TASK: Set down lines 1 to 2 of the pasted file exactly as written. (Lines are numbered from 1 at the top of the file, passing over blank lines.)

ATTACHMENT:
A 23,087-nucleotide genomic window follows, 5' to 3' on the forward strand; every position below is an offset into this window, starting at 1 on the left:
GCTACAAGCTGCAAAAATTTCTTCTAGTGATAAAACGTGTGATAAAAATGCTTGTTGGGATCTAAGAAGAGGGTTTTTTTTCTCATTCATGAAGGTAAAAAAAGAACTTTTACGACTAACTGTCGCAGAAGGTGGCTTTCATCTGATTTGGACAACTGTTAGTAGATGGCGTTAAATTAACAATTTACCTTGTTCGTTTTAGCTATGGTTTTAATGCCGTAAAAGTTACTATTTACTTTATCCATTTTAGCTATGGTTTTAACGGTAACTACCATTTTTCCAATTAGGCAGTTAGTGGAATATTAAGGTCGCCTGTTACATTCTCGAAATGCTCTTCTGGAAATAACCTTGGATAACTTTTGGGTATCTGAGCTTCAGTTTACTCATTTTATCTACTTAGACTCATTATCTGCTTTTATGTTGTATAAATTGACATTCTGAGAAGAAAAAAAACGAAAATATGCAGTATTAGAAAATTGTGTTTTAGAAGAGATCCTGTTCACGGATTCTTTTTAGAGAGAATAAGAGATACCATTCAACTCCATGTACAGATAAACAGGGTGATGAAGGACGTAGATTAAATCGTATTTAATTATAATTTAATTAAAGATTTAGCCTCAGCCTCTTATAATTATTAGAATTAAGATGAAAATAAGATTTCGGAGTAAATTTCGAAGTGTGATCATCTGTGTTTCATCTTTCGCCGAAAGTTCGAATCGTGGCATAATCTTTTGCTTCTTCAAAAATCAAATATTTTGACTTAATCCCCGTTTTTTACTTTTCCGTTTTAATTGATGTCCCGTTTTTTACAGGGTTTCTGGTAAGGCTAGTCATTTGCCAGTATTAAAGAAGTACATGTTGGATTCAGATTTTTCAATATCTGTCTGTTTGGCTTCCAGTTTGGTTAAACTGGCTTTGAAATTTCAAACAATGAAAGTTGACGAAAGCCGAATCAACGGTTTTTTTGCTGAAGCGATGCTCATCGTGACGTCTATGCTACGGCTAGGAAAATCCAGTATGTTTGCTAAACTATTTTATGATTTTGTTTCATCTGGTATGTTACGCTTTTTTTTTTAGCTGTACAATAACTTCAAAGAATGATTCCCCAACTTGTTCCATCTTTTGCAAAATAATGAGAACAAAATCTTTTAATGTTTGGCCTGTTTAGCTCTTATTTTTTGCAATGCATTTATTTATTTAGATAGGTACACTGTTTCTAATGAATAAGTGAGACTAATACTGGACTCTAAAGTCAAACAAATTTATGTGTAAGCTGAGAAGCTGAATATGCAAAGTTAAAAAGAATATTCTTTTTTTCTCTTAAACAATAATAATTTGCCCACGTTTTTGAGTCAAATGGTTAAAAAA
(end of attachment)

A 23,087-nucleotide genomic window follows, 5' to 3' on the forward strand; every position below is an offset into this window, starting at 1 on the left:
GCTACAAGCTGCAAAAATTTCTTCTAGTGATAAAACGTGTGATAAAAATGCTTGTTGGGATCTAAGAAGAGGGTTTTTTTTCTCATTCATGAAGGTAAAAAAAGAACTTTTACGACTAACTGTCGCAGAAGGTGGCTTTCATCTGATTTGGACAACTGTTAGTAGATGGCGTTAAATTAACAATTTACCTTGTTCGTTTTAGCTATGGTTTTAATGCCGTAAAAGTTACTATTTACTTTATCCATTTTAGCTATGGTTTTAACGGTAACTACCATTTTTCCAATTAGGCAGTTAGTGGAATATTAAGGTCGCCTGTTACATTCTCGAAATGCTCTTCTGGAAATAACCTTGGATAACTTTTGGGTATCTGAGCTTCAGTTTACTCATTTTATCTACTTAGACTCATTATCTGCTTTTATGTTGTATAAATTGACATTCTGAGAAGAAAAAAAACGAAAATATGCAGTATTAGAAAATTGTGTTTTAGAAGAGATCCTGTTCACGGATTCTTTTTAGAGAGAATAAGAGATACCATTCAACTCCATGTACAGATAAACAGGGTGATGAAGGACGTAGATTAAATCGTATTTAATTATAATTTAATTAAAGATTTAGCCTCAGCCTCTTATAATTATTAGAATTAAGATGAAAATAAGATTTCGGAGTAAATTTCGAAGTGTGATCATCTGTGTTTCATCTTTCGCCGAAAGTTCGAATCGTGGCATAATCTTTTGCTTCTTCAAAAATCAAATATTTTGACTTAATCCCCGTTTTTTACTTTTCCGTTTTAATTGATGTCCCGTTTTTTACAGGGTTTCTGGTAAGGCTAGTCATTTGCCAGTATTAAAGAAGTACATGTTGGATTCAGATTTTTCAATATCTGTCTGTTTGGCTTCCAGTTTGGTTAAACTGGCTTTGAAATTTCAAACAATGAAAGTTGACGAAAGCCGAATCAACGGTTTTTTTGCTGAAGCGATGCTCATCGTGACGTCTATGCTACGGCTAGGAAAATCCAGTATGTTTGCTAAACTATTTTATGATTTTGTTTCATCTGGTATGTTACGCTTTTTTTTTTAGCTGTACAATAACTTCAAAGAATGATTCCCCAACTTGTTCCATCTTTTGCAAAATAATGAGAACAAAATCTTTTAATGTTTGGCCTGTTTAGCTCTTATTTTTTGCAATGCATTTATTTATTTAGATAGGTACACTGTTTCTAATGAATAAGTGAGACTAATACTGGACTCTAAAGTCAAACAAATTTATGTGTAAGCTGAGAAGCTGAATATGCAAAGTTAAAAAGAATATTCTTTTTTTCTCTTAAACAATAATAATTTGCCCACGTTTTTGAGTCAAATGGTTAAAAAA